Wednesday, 7 December 2011

Accountability is a vital weapon in the battle against climate change

This is a story of losing battles: our planet losing battles to climate change and corruption. It is a story that will become all too familiar in years to come, unless world leaders take action.
There is strong consensus that someone has to pay to reduce the emissions responsible for climate disasters like flooding and rising sea levels. By 2020, an annual $100bn is expected to flow to green technology, defences such as sea walls, and to helping people forced to abandon their homes.Any climate agreement, and any new climate money, must give citizens a voice in selecting which projects to fund, allow them to monitor budgets, and show them who is responsible for making sure the work takes place.When the agreed work is not carried out, citizens must be able to sound the alarm through hotlines or advice centres. Investing in accountability now will save money and lives further down the line.
The alternative is allowing resources to be hijacked and spending decisions to be made behind closed doors; permitting contracts to be given out to companies without the scrutiny that prevents bid-rigging, and work to be done without quality control or regular audits.This is what can happen when unprecedented sums of money take a confused journey from international organisations, each with their own rules on reporting, through government departments to private companies. Sometimes we have no way of knowing what was spent and why, and who is ultimately accountable for a project's success or failure. Leaders in Durban can start with the proposed green climate fund, which should distribute the bulk of all climate money. The fund already promises to allow citizen consultations, independent monitoring and corruption investigations. These are great advances, but it remains to be seen whether leaders at the climate summit vote for a fund that hears and responds to people on the ground.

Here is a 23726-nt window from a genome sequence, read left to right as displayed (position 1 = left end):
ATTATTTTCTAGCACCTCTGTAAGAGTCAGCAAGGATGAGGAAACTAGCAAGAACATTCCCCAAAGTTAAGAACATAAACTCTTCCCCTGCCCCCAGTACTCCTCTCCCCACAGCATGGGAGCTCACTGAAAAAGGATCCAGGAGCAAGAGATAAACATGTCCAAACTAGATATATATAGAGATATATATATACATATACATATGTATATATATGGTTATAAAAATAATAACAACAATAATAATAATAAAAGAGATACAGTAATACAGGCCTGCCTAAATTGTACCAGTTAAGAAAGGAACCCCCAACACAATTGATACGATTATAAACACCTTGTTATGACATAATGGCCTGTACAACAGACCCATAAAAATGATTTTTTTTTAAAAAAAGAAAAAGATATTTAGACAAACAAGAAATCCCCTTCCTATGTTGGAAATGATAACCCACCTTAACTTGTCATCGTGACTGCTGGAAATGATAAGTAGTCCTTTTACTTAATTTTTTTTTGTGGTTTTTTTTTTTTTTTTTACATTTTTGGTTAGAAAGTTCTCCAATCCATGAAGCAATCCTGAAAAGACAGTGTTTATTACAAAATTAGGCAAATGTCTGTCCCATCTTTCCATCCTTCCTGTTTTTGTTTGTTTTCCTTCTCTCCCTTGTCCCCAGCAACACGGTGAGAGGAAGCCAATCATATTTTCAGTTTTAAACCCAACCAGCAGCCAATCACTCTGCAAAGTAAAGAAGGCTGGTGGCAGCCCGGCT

We all fear what the consequences of taking too long to tackle climate change will be for our children and grandchildren. In Bangladesh, they already know the consequences. They live them every day: in ruined crops and flooded homes, in the saturated ground under their feet.It is not too late to help people who are already feeling the effects of climate change, however. And the place to start is Durban this week. If leaders act, and people are empowered to hold their leaders to account, the flood defences will be high and strong enough to keep out the water.